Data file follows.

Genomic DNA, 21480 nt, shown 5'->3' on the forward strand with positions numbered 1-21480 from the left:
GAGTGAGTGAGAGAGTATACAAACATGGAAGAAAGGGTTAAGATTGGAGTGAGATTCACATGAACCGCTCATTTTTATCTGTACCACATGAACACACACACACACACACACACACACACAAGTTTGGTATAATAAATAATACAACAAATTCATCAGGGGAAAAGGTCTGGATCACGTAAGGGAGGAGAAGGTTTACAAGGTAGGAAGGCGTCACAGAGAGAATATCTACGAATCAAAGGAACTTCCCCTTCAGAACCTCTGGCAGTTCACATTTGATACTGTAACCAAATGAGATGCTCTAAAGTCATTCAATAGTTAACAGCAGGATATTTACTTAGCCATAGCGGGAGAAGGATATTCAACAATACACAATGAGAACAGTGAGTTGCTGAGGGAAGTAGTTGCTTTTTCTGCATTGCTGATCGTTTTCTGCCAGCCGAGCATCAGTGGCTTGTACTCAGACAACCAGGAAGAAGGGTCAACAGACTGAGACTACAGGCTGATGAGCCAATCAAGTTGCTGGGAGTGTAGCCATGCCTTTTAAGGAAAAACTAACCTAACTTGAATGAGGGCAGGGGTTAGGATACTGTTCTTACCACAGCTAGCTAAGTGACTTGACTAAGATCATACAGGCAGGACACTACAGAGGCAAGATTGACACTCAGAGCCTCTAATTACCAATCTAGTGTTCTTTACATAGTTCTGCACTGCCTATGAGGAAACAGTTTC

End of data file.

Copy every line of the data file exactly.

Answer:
Genomic DNA, 21480 nt, shown 5'->3' on the forward strand with positions numbered 1-21480 from the left:
GAGTGAGTGAGAGAGTATACAAACATGGAAGAAAGGGTTAAGATTGGAGTGAGATTCACATGAACCGCTCATTTTTATCTGTACCACATGAACACACACACACACACACACACACACACAAGTTTGGTATAATAAATAATACAACAAATTCATCAGGGGAAAAGGTCTGGATCACGTAAGGGAGGAGAAGGTTTACAAGGTAGGAAGGCGTCACAGAGAGAATATCTACGAATCAAAGGAACTTCCCCTTCAGAACCTCTGGCAGTTCACATTTGATACTGTAACCAAATGAGATGCTCTAAAGTCATTCAATAGTTAACAGCAGGATATTTACTTAGCCATAGCGGGAGAAGGATATTCAACAATACACAATGAGAACAGTGAGTTGCTGAGGGAAGTAGTTGCTTTTTCTGCATTGCTGATCGTTTTCTGCCAGCCGAGCATCAGTGGCTTGTACTCAGACAACCAGGAAGAAGGGTCAACAGACTGAGACTACAGGCTGATGAGCCAATCAAGTTGCTGGGAGTGTAGCCATGCCTTTTAAGGAAAAACTAACCTAACTTGAATGAGGGCAGGGGTTAGGATACTGTTCTTACCACAGCTAGCTAAGTGACTTGACTAAGATCATACAGGCAGGACACTACAGAGGCAAGATTGACACTCAGAGCCTCTAATTACCAATCTAGTGTTCTTTACATAGTTCTGCACTGCCTATGAGGAAACAGTTTC